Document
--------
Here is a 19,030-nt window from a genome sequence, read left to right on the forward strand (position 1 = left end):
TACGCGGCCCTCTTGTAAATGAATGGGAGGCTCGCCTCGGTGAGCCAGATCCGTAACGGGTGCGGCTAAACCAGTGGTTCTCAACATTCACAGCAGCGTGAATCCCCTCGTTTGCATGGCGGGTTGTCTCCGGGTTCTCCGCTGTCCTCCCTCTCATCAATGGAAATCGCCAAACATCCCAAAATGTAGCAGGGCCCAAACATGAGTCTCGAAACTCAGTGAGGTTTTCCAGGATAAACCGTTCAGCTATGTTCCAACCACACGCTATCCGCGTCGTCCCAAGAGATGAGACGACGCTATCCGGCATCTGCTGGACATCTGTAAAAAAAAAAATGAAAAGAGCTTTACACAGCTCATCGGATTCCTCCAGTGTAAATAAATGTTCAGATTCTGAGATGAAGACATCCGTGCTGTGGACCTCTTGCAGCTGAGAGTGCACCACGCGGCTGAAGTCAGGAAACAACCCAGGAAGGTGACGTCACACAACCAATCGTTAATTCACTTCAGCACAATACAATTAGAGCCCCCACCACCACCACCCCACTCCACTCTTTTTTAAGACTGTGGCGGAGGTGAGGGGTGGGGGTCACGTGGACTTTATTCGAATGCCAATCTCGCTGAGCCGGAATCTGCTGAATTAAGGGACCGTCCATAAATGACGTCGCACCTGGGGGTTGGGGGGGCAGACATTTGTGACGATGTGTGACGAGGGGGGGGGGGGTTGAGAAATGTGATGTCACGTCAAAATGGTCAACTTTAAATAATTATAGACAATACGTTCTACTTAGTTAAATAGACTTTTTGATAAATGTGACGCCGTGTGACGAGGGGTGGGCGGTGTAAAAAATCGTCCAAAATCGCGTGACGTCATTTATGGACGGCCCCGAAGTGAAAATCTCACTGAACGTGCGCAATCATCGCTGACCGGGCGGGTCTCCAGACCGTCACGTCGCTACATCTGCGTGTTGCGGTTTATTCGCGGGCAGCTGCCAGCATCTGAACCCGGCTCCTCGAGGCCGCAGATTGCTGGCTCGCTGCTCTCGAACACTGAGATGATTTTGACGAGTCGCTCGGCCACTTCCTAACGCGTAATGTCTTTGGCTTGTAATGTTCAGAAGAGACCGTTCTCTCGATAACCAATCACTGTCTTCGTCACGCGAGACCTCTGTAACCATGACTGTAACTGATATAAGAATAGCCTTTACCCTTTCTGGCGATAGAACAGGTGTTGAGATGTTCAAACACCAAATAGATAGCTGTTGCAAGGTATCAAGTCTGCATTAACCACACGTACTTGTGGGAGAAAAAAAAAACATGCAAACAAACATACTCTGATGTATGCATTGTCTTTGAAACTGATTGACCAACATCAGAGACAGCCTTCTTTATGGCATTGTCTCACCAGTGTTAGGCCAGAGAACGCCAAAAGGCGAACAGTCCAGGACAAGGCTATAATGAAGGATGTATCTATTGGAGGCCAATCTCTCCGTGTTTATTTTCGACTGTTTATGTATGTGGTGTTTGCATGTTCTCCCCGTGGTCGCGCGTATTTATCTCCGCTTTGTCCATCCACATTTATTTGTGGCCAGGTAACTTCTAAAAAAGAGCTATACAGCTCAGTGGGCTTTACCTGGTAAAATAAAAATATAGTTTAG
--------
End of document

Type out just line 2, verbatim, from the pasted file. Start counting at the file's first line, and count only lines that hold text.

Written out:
TACGCGGCCCTCTTGTAAATGAATGGGAGGCTCGCCTCGGTGAGCCAGATCCGTAACGGGTGCGGCTAAACCAGTGGTTCTCAACATTCACAGCAGCGTGAATCCCCTCGTTTGCATGGCGGGTTGTCTCCGGGTTCTCCGCTGTCCTCCCTCTCATCAATGGAAATCGCCAAACATCCCAAAATGTAGCAGGGCCCAAACATGAGTCTCGAAACTCAGTGAGGTTTTCCAGGATAAACCGTTCAGCTATGTTCCAACCACACGCTATCCGCGTCGTCCCAAGAGATGAGACGACGCTATCCGGCATCTGCTGGACATCTGTAAAAAAAAAAATGAAAAGAGCTTTACACAGCTCATCGGATTCCTCCAGTGTAAATAAATGTTCAGATTCTGAGATGAAGACATCCGTGCTGTGGACCTCTTGCAGCTGAGAGTGCACCACGCGGCTGAAGTCAGGAAACAACCCAGGAAGGTGACGTCACACAACCAATCGTTAATTCACTTCAGCACAATACAATTAGAGCCCCCACCACCACCACCCCACTCCACTCTTTTTTAAGACTGTGGCGGAGGTGAGGGGTGGGGGTCACGTGGACTTTATTCGAATGCCAATCTCGCTGAGCCGGAATCTGCTGAATTAAGGGACCGTCCATAAATGACGTCGCACCTGGGGGTTGGGGGGGCAGACATTTGTGACGATGTGTGACGAGGGGGGGGGGGGTTGAGAAATGTGATGTCACGTCAAAATGGTCAACTTTAAATAATTATAGACAATACGTTCTACTTAGTTAAATAGACTTTTTGATAAATGTGACGCCGTGTGACGAGGGGTGGGCGGTGTAAAAAATCGTCCAAAATCGCGTGACGTCATTTATGGACGGCCCCGAAGTGAAAATCTCACTGAACGTGCGCAATCATCGCTGACCGGGCGGGTCTCCAGACCGTCACGTCGCTACATCTGCGTGTTGCGGTTTATTCGCGGGCAGCTGCCAGCATCTGAACCCGGCTCCTCGAGGCCGCAGATTGCTGGCTCGCTGCTCTCGAACACTGAGATGATTTTGACGAGTCGCTCGGCCACTTCCTAACGCGTAATGTCTTTGGCTTGTAATGTTCAGAAGAGACCGTTCTCTCGATAACCAATCACTGTCTTCGTCACGCGAGACCTCTGTAACCATGACTGTAACTGATATAAGAATAGCCTTTACCCTTTCTGGCGATAGAACAGGTGTTGAGATGTTCAAACACCAAATAGATAGCTGTTGCAAGGTATCAAGTCTGCATTAACCACACGTACTTGTGGGAGAAAAAAAAAACATGCAAACAAACATACTCTGATGTATGCATTGTCTTTGAAACTGATTGACCAACATCAGAGACAGCCTTCTTTATGGCATTGTCTCACCAGTGTTAGGCCAGAGAACGCCAAAAGGCGAACAGTCCAGGACAAGGCTATAATGAAGGATGTATCTATTGGAGGCCAATCTCTCCGTGTTTATTTTCGACTGTTTATGTATGTGGTGTTTGCATGTTCTCCCCGTGGTCGCGCGTATTTATCTCCGCTTTGTCCATCCACATTTATTTGTGGCCAGGTAACTTCTAAAAAAGAGCTATACAGCTCAGTGGGCTTTACCTGGTAAAATAAAAATATAGTTTAG